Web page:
New Historical Markers Coming to Kenton Co. Sites
Two new historical markers are coming to Kenton Co.
The Kenton County Historical Society announced Wednesday that its efforts to land more signs from the Kentucky Historical Marker program, which has more than 2,400 markers across the state, has been successful in two additional cases.
The county historical society said that the Kentucky Historical Society only reviews applications for markers twice per year, looking at historical relevance, significance, location, and community support.
The Kenton County Historical Society compiled a list of three possible subjects, and ultimately landed two.
One is for 3L Highway, a now colloquial name for Kentucky State Route 17, or Madison Pike.
It was once known as the Independence Turnpike and renamed LLL or 3L Highway in the 1920s.
Other state roads, including parts of what is now US 60 between Louisville and Lexington, and most of present-day US 27 between Paris and Falmouth, were also given this unique name.
LLL was an abbreviated version of the full name of the road, that being the Louisville, Lexington, and Latonia Highway.
The purpose of the renaming was to show horseracing fans, jockeys, horse owners, and trainers the best route between the state’s three most popular tracks at the time: Churchill Downs in Louisville, the Association Track in Lexington, and the Latonia Racetrack in Covington.
While only signed as the 3-L (white signs with blue Ls) from around 1920 to about 1936, residents in Northern Kentucky, especially those in Kenton County, affectionately refer to this major thoroughfare as the 3-L still today.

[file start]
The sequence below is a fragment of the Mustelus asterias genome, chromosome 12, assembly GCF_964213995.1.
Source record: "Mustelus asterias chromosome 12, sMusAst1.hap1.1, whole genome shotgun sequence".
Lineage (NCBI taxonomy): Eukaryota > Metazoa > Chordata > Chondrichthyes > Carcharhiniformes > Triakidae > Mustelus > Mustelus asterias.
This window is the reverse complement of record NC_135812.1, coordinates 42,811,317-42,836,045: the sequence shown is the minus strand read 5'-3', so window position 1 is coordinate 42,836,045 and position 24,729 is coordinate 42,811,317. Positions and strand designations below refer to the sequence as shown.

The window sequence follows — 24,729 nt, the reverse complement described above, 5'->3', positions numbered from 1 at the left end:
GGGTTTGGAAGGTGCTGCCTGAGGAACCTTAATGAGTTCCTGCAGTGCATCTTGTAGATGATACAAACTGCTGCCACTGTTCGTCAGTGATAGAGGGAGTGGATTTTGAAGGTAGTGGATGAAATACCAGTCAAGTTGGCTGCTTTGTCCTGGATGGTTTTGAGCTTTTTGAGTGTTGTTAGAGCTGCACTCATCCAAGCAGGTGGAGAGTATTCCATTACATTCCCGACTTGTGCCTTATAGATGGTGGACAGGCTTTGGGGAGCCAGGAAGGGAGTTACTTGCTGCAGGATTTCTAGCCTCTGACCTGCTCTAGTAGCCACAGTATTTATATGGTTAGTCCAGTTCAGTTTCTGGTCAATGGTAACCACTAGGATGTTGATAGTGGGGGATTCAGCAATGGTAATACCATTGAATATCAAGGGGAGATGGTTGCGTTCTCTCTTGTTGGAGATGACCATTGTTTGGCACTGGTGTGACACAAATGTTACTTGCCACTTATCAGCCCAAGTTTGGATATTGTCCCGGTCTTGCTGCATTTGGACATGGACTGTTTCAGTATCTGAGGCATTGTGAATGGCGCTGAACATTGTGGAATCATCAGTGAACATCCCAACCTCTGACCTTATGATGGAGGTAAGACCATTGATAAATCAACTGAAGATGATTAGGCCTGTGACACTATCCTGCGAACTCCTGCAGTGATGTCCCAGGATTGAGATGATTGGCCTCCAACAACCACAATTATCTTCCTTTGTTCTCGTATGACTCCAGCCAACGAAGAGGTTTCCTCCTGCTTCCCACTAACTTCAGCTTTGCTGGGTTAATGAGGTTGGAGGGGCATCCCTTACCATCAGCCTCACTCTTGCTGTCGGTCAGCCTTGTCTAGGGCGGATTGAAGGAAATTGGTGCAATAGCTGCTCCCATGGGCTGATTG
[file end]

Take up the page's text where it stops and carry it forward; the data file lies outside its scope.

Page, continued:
In fact, several cities along the route still include the unusual and historic name on their official street signs.
The marker is planned to be placed in the grassy field at Old 17 (the original LLL) and KY 17 in Fort Wright.
The second marker is titled “Ancient Civilizations" and celebrates the existence of the many ancient civilizations that once roamed, hunted, and lived in the Northern Kentucky region, with particular attention to Kenton County.
Native tribes arrived in this region over 12,000 years ago.
The geography and plant life here, after the Ice Age, formed a near-perfect location for these tribes to thrive.
Thousands of artifacts and evidence of burial mounds, campsites, and actual communities have been unearthed and researched for decades.
This marker is planned for the southern end of Pioneer Park in Covington, the actual location of one of the more important ancient civilization sites unearthed decades ago, the historical society said.
Official installation ceremony details will be announced later.
Funding for the markers comes from the Community Foundation of Southern Indiana and the David J. Reinhardt Family, the Wells Family Trust, Karl Lietzenmayer, Bob Webster, and other contributors.
Photo: Construction on Madison Pike (KY 17) near Pioneer Park in 1981 (via Kenton Co. Public Library)